What leads some men suffering from hard flaccid syndrome to make this link between prostatitis and HF is that the administration of an alpha blocker by blocking the type 1 adrenergic receptors all around the prostate, bladder and urethra, can reduce greatly the resistance of the smooth muscles present in the penis and can in some cases relieve the symptoms. However, this effect, although reported in the web literature, does not concern all men suffering from this syndrome. Moreover, when the medication is stopped, the symptoms return.

This theory still persists today because some claim to have “cured”[13] this syndrome(HF) by replicating a study published in 2013[1] aimed at treating prostatitis with an antifungal regimen coupled with an antifungal med(fluconazole). This study involved 1000 patients with prostatitis. The study report that 80% had an improvement in symptoms. The study concludes with this: An antifungal regimen should be considered for the majority of young adult men, presenting with chronic prostatitis/ chronic pelvic pain syndrome and incomplete response to antibiotics.

Another study was performed in 2018[2] on a patient with prostatitis for more than 20 years. In this study, fluconazole 400 mg/day was administered for a total of 8 weeks and then was discontinued. This treatment fixed the patient’s prostatitis. The patient was then followed-up for 6 months and no recurrence was observed.

Is hard flaccid a non bacterial prostatitis ? No one really knows as there is no medical support nor serious research done on this syndrome yet.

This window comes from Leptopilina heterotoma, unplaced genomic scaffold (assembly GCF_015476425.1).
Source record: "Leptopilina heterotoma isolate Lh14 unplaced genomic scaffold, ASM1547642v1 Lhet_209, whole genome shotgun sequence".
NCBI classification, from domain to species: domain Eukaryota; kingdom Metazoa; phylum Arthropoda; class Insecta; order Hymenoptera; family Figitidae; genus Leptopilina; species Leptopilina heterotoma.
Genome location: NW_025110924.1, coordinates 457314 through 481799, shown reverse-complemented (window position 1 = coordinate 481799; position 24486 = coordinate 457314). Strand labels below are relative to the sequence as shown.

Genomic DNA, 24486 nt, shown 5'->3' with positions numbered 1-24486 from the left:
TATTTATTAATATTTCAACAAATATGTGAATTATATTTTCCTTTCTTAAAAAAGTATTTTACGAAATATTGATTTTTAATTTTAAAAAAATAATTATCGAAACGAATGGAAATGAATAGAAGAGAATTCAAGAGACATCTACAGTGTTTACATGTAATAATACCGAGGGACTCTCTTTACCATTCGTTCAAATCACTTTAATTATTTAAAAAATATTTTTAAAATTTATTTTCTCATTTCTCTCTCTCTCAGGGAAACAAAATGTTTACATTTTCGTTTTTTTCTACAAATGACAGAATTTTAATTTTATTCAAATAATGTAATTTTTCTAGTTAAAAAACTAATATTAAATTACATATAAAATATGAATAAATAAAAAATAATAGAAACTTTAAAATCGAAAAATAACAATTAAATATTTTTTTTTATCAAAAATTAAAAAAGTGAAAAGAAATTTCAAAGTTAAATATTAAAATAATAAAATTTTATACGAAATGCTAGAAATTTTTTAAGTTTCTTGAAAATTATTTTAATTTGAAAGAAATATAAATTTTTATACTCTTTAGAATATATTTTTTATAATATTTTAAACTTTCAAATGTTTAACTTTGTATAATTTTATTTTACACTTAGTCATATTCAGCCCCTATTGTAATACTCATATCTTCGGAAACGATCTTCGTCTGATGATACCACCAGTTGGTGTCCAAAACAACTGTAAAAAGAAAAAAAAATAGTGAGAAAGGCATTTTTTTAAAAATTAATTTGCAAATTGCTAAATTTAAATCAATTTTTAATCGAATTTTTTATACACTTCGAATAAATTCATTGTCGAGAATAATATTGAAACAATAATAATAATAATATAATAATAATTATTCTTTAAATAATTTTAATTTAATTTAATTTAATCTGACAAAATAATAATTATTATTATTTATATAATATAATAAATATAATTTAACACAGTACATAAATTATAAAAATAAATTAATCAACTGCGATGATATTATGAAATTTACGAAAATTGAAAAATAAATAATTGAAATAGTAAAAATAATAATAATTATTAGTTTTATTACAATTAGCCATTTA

The anxiety/stress theory

A number of men with this syndrome have never exercised to increase their penis size, nor have they over masturbated. Some of them explain that the syndrome appeared after a long period of intense stress and that the symptoms worsen when there is stress. Some believe that this syndrome is due to a form of GAD (general anxiety disorder) or a PTSD/complex PTSD.  Following that theory, the body would simply be stuck in a neural loop, repeating the symptoms over and over again due to the initial emotional trauma.

However, it is important to note that the symptoms do not need stress to get worse. Contracting the core muscles, standing up, walking, making an effort is enough to aggravate the penile stifness. That said, the muscular tension theory cannot answer these simple questions: What is the root cause of the tension in these muscles ? What is the link between smooth muscles in the penis and striated muscles surrounding the pelvic floor ? Many talk about physical imbalances such as ATP, scoliosis, kyphosis, flat feet, but the medical profession never mentions hard flaccid as a symptom in these well known physical imbalances. None of the ppl with these physical imbalances know the syndrome. If hard flaccid is due to weak muscles why most men with it are in their early 20 ? Why do older men not complain of a hard flaccid penis ? All these questions lead some of them to think that hard flaccid could be a neurological/emotional trauma keeping the body under tension.


Other theories

Some people think that hard flaccid is due to a tear in the buck fascia, a hypermobile sacrum, a tear in coles fascia or even due to blood circulation problems, such as a form of venous leak.